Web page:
We sat down with Fergus Barrowman, publisher at Wellington’s Victoria University Press.

Q: Did you do the course?

A: The course didn’t exist when I started publishing. I learnt what I knew about editing and production from working on [the Victoria University student newspaper] Salient, as well as other student newspapers and student politics, which I did really intensively. I also had a part-time job doing typesetting and design while I was studying, and what I learnt about reading and judgement I learnt in English [classes], particularly in an English course I took with Bill Manhire. So I learnt on the job from mentors; I learnt from being dropped in at the deep end. I was part-time for a year as the assistant, but the editor tragically died suddenly. I kept working for six months whilst the university organised itself and I found myself having to do everything, which is actually the best way to learn.

Things worked a little differently back then because the old technology meant that as a publisher and as an editor inside a publishing house, you worked more with specialists (typesetters, designers, layout artists, indexers and printers), whereas nowadays I think people who are working as publishers need to know much more of that sort of thing themselves. So I would have been more lost now, than I was then. The great thing about the Whitireia course is that while it doesn’t provide a huge amount of in-house training or experience, it provides a really good introduction into things. Since the course started I have been involved on the directors committee and I have been visiting the course frequently. I was quite closely involved for about ten years. [Since then] we’ve employed quite a few people who have come off the course over the years and the real advantage they’ve had is that their breadth of introductory knowledge covers a whole lot of stuff.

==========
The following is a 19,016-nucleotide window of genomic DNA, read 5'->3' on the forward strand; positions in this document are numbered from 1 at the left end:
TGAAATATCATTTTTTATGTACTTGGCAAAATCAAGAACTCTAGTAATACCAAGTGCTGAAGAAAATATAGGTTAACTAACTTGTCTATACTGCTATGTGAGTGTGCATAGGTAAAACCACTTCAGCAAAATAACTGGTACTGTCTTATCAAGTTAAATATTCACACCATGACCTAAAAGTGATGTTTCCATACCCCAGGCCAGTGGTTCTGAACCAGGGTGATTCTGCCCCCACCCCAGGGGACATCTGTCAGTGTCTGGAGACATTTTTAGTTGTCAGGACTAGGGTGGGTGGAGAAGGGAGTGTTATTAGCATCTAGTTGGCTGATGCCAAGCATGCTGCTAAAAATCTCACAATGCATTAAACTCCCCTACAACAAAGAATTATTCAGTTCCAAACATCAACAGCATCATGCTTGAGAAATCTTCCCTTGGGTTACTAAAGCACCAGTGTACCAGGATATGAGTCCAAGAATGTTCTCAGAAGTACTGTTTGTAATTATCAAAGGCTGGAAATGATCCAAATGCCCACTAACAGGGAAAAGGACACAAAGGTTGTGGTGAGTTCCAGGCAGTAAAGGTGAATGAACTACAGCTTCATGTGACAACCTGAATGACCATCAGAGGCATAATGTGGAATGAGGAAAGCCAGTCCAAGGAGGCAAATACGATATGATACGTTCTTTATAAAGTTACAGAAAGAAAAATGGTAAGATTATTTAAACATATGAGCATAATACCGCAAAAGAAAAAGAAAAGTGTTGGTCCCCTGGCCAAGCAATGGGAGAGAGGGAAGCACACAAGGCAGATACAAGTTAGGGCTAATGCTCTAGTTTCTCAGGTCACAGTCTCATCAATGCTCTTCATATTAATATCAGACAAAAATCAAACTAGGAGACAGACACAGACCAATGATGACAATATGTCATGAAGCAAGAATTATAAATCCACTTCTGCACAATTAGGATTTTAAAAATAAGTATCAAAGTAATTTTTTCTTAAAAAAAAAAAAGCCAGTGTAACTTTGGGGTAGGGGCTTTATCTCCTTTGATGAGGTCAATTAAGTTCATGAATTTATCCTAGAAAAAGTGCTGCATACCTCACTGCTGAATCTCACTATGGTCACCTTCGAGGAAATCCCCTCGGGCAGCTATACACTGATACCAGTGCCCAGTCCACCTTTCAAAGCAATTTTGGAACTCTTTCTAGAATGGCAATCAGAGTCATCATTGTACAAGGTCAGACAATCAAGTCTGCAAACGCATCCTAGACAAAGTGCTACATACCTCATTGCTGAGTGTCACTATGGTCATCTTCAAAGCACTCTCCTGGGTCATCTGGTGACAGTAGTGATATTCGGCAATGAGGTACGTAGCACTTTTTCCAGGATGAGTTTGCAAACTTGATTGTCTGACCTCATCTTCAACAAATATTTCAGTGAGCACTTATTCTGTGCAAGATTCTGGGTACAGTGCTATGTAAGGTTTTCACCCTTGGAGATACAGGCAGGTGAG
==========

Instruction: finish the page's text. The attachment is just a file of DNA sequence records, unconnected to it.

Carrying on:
Q: Would you recommend the course to those interested in publishing?

A: Yes I would, and do quite often. We get enquiries from people who have been working in journalism or who have just finished their degree and are interested in publishing. It’s definitely the best course in this country.


Q: Have you considered publishing through the course’s project-based programme?

A: We did that a couple of years ago and it was a little bit complicated because of the number of books we do and the speed in which we do them; there’s an inevitability that there’s a bit of double handling, but it would certainly be an option if the right project came up.


Q: Were there any past books published through the Whitireia course that were notable to you?

A: That’s really hard because it’s not actually clear sometimes when the book comes out through various publishers. On the whole, the books that I’m aware of have been thoroughly professional.

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